Finally, you need to decide how often to report on performance. Most businesses opt for around monthly. This is plenty of time to gather a sufficient amount of data but frequent enough for you to adjust your targets whenever necessary.
Armed with all the above information, you can calculate ROI. For this, you will need to know the cost of your investment and its outcome (or the profit).
For a quick calculation, you can simply subtract the cost from the outcome, then divide the resulting number by the cost. Make sure to include all the expenses in the cost part of the equation, including how much you pay employees to work on marketing tasks and how much you spend on other resources. You can apply the calculation to determine ROI for your digital marketing effort as a whole, for a single tactic, or even for individual pieces of content.
A problem with the above calculation is that it ignores the fact that there may be multiple touch points leading up to a conversion. Before becoming a customer, a person may discover your brand through social media, arrive at your website through a blog post, download premium content, continue being nurtured through an email newsletter, and then finally complete the sale.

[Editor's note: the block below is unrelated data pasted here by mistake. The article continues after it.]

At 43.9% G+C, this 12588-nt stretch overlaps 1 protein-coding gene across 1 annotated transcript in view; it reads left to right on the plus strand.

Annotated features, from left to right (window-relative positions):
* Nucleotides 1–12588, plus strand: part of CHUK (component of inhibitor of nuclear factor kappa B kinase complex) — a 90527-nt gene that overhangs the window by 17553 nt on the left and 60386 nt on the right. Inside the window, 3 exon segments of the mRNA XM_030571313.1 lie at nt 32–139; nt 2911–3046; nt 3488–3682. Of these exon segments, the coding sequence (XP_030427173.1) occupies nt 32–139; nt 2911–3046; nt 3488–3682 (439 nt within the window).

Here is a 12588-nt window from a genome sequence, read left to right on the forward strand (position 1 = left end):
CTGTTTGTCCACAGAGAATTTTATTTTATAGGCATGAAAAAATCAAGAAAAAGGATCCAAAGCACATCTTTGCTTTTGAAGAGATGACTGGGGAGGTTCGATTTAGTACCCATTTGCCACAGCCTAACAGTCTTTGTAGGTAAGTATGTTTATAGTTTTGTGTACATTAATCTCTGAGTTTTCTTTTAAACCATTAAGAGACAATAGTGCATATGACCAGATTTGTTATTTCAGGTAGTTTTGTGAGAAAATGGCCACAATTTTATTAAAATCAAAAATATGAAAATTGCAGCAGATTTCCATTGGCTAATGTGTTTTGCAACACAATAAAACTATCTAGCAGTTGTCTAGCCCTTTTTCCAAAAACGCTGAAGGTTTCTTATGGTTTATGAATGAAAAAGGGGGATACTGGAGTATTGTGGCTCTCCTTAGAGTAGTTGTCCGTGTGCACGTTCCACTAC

Attribution models allow you to consider earlier programs into your calculation for Marketing ROI when this would be useful. You can choose between five types of attribution models to find the one most appropriate for a particular digital investment.
The most popular model is the single attribution model. It is also the simplest — it attributes the value of a conversion to either the first or last contact. Whereas this can lead to useful information, it is unhelpful for complex nurturing processes and where a long period passes between first and last contact.
Single attribution with revenue cycle projections
You can improve accuracy of the single attribution model by including revenue cycle projections. This is useful for making long-term predictions about MROI. For instance, if you know the percentage conversions of a particular piece of premium content, you can better judge pipeline and future revenue.